you express it, or some of the ways one expresses it. So I
suppose that what one is expressing in music as a
composer is more the food of one’s life experience than something that
you’re involved in right that minute. If I’m setting
a text, I’m trying to express feelings that seem appropriate to the
text, but those might not be the prevailing feelings in my own
emotional life right then. Does this make sense to you?
BD: Yes, it
does. It’s revealing a
lot about how you go about setting the music that you do. In the Grove, it talks about your
styles, and says it’s ‘an integration of
influences rather than
innovation’. Do you feel this reflects
accurately the way you work?
JEI: Yes, I
do. I have always been interested in
keeping up with what’s going on in contemporary music. I have
dabbled in a lot of innovative things. Of course, electronic
music would be one sample of that. At one time, when a lot of my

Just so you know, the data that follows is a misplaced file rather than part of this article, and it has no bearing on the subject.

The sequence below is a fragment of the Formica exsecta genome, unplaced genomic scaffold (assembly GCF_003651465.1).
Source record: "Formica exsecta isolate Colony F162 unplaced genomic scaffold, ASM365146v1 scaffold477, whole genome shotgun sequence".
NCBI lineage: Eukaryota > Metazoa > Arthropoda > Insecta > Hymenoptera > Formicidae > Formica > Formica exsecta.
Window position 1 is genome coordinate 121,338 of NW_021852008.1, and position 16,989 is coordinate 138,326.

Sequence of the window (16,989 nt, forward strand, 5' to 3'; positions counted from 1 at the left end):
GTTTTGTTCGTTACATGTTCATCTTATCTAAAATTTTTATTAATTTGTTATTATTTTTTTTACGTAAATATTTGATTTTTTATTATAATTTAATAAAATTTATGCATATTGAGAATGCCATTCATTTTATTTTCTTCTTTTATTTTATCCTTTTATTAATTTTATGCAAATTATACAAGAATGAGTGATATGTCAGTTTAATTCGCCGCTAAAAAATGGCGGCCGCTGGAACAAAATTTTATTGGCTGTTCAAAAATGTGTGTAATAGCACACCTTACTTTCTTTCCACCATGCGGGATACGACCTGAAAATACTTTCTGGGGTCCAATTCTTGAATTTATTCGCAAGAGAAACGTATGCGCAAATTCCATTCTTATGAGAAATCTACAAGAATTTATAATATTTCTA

colleagues were either already involved in the twelve-tone system,
or getting interested in it, I got interested in that. I hadn’t
done much with it before that. I had known about it before, of
course, but for some reason in the 1960s I got
quite interested in it for a while, and wrote a number of pieces in the
twelve-tone system. It might seem strange to a young composer
now when I say this, but I experienced that as a great
liberation. It seemed to lead me to think of all kinds of new
musical ideas and motifs that I probably would
have not have thought of without that system. As I say,
I wrote a number of works in that method, and at a certain point I felt
I had absorbed it and done my stint of that, and wanted to go on to
something else. The styles of writing, such as that, influence
music, even though you’re no long writing strictly in that style.
I’m sure that writing in the twelve-tone style contributed something to
my later music that is not in the twelve-tone style.
Incidentally, I feel that same way about electronic music.
Working in that field had a lot of influence on
my non-electronic music from there on. It was liberating, too, I
BD: It’s very
interesting that such divergent styles
would have such an influence on one another.
JEI: When you work
with tape, you’re
liberated from standard notation, and that causes you